Meet the thru-hikersWritten by Admin
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It’s a sure sign of spring for Southern Appalachian communities along the Appalachian Trail: hikers loaded down with backpacks hitchhiking to town and back to stock up on supplies, eat that hamburger they’ve been craving, and knock back a few cold beers before hitting the trail again.
They emerge slowly at first, one or two early birds trickling by, and then turn into a steady stream just about now, with dozens a day filtering along the trail on the pilgrimage to Maine.
Last week, The Smoky Mountain News caught up with three thru-hikers who had taken a break in Franklin to refuel and were heading back onto the AT at Winding Stair Gap.
Kate Imp (“Ringleader”), her brother Brandon Imp (“Monkey”), and their friend Emily Ginger (“Lightning”) have set aside their normal lives to walk from Georgia to Maine this year.
“You only have so many chances in life to have big experiences with the people closest to you,” Kate said. “The AT is something known for the community experience more than just the hike itself.”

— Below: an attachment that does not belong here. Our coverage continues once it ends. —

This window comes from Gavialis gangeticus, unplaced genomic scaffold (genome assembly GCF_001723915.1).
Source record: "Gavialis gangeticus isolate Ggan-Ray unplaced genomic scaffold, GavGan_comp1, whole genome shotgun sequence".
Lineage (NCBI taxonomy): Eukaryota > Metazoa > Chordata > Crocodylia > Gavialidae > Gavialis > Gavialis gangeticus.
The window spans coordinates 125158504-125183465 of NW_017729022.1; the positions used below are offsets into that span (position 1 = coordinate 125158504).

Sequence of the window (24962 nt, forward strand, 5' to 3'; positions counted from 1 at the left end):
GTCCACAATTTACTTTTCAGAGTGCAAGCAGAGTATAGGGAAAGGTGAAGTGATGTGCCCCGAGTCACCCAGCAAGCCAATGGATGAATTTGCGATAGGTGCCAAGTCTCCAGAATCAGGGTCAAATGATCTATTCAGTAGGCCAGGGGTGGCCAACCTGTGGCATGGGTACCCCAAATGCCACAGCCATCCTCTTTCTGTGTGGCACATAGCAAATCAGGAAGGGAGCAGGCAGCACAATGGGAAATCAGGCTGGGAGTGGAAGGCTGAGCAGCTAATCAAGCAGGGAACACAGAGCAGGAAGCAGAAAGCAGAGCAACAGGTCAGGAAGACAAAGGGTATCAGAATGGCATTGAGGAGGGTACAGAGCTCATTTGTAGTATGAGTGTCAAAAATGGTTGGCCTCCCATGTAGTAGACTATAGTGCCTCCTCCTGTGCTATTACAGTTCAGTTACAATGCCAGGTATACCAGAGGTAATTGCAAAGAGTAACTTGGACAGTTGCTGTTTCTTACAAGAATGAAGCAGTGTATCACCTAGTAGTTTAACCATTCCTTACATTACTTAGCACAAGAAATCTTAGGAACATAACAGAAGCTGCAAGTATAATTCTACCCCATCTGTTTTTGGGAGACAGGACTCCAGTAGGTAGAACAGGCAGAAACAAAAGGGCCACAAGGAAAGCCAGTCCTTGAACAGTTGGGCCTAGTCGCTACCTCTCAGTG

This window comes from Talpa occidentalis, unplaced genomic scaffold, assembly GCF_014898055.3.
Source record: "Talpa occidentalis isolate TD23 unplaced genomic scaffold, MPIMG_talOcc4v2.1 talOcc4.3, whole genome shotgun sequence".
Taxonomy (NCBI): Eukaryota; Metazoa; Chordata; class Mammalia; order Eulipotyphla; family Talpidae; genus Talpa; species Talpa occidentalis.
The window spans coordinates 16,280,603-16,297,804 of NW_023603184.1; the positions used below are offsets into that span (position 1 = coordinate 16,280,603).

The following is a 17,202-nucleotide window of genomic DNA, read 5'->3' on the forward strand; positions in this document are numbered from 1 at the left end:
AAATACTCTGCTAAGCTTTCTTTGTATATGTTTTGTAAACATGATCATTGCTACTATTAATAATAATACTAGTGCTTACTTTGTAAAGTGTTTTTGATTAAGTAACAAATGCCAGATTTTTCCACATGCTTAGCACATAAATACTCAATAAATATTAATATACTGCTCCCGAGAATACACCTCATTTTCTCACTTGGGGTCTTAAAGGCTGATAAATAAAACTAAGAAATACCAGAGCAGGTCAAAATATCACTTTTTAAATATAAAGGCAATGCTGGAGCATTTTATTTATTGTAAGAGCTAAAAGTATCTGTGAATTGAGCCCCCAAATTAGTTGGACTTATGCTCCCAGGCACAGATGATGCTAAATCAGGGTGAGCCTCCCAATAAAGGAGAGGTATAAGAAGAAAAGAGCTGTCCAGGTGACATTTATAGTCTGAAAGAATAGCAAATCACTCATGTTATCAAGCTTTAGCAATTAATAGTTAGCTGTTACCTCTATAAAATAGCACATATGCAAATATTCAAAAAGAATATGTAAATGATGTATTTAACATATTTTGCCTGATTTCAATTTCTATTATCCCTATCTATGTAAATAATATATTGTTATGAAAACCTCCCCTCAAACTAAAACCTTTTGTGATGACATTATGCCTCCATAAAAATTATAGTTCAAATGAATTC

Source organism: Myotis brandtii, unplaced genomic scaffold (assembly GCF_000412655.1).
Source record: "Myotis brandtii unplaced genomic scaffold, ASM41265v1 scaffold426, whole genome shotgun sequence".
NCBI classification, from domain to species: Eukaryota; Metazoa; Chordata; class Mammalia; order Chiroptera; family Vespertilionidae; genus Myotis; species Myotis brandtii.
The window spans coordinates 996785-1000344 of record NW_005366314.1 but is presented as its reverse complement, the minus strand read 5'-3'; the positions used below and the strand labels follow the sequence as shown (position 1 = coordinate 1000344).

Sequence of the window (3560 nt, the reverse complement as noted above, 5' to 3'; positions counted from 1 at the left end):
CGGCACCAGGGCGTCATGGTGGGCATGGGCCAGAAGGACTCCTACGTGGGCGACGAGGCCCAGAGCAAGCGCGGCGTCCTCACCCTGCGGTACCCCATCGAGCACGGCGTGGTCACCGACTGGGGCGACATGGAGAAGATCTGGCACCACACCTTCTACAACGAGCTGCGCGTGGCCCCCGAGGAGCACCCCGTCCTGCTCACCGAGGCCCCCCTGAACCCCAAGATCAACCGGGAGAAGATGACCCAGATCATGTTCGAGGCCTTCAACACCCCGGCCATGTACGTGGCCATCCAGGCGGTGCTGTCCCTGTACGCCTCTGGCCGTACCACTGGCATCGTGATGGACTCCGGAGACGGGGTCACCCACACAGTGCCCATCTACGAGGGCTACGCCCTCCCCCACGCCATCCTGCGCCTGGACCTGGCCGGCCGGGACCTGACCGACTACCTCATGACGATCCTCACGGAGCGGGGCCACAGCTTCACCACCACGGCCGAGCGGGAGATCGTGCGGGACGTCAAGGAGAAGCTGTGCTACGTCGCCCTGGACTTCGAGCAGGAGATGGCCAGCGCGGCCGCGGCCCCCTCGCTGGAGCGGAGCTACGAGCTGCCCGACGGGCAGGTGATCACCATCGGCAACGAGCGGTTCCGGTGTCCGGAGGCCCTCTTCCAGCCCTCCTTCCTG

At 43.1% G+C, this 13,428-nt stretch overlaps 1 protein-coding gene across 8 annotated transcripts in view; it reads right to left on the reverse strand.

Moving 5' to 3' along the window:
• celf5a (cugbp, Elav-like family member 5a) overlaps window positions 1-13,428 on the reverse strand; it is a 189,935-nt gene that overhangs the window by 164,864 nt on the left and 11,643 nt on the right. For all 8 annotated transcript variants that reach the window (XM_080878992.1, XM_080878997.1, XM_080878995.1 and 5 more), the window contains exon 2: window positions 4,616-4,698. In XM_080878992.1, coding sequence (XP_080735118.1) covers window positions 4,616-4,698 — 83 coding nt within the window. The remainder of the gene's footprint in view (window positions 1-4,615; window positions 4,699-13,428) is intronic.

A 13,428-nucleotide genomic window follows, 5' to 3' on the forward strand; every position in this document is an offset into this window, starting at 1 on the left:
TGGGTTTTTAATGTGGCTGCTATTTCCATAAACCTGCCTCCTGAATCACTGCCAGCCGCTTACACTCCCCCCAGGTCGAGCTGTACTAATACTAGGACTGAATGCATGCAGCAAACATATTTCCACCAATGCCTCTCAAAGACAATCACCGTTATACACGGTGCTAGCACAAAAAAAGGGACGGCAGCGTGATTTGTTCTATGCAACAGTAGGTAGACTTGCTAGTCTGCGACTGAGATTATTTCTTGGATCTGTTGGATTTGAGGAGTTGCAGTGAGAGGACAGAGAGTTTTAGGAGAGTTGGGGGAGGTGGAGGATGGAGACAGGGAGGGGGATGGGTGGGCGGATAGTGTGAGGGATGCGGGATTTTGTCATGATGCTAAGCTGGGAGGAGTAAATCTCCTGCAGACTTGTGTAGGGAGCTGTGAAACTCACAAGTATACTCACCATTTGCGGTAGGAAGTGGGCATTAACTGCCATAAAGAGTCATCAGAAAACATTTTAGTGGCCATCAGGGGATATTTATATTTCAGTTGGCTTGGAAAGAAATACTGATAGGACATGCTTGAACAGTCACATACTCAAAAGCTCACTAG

The three-person team stopped in Franklin for two nights, staying at the Sapphire Inn and eating at Mi Casa and Cody’s Roadhouse before stocking up on fresh food supplies at Ingles. It’s that type of involvement with the town that the Appalachian Trail Community designation was created to encourage.
Kate Imp said knowing that Franklin was a hiker-friendly community made it easier to decide to stop there.
“You’re less on guard. With trail towns there’s the assumption that 99 percent of the people you meet are interested in helping you,” Imp said.
Roughly two weeks into the trail, Franklin is a crucial make-or-break point for thru-hiker hopefuls. They’ve come far enough to realize how tough the journey will be, but not far enough to have developed their “trail legs” or fall into the true rhythm of the trail. The town’s official trail designation recognizes the symbiotic nature of the trail and the town.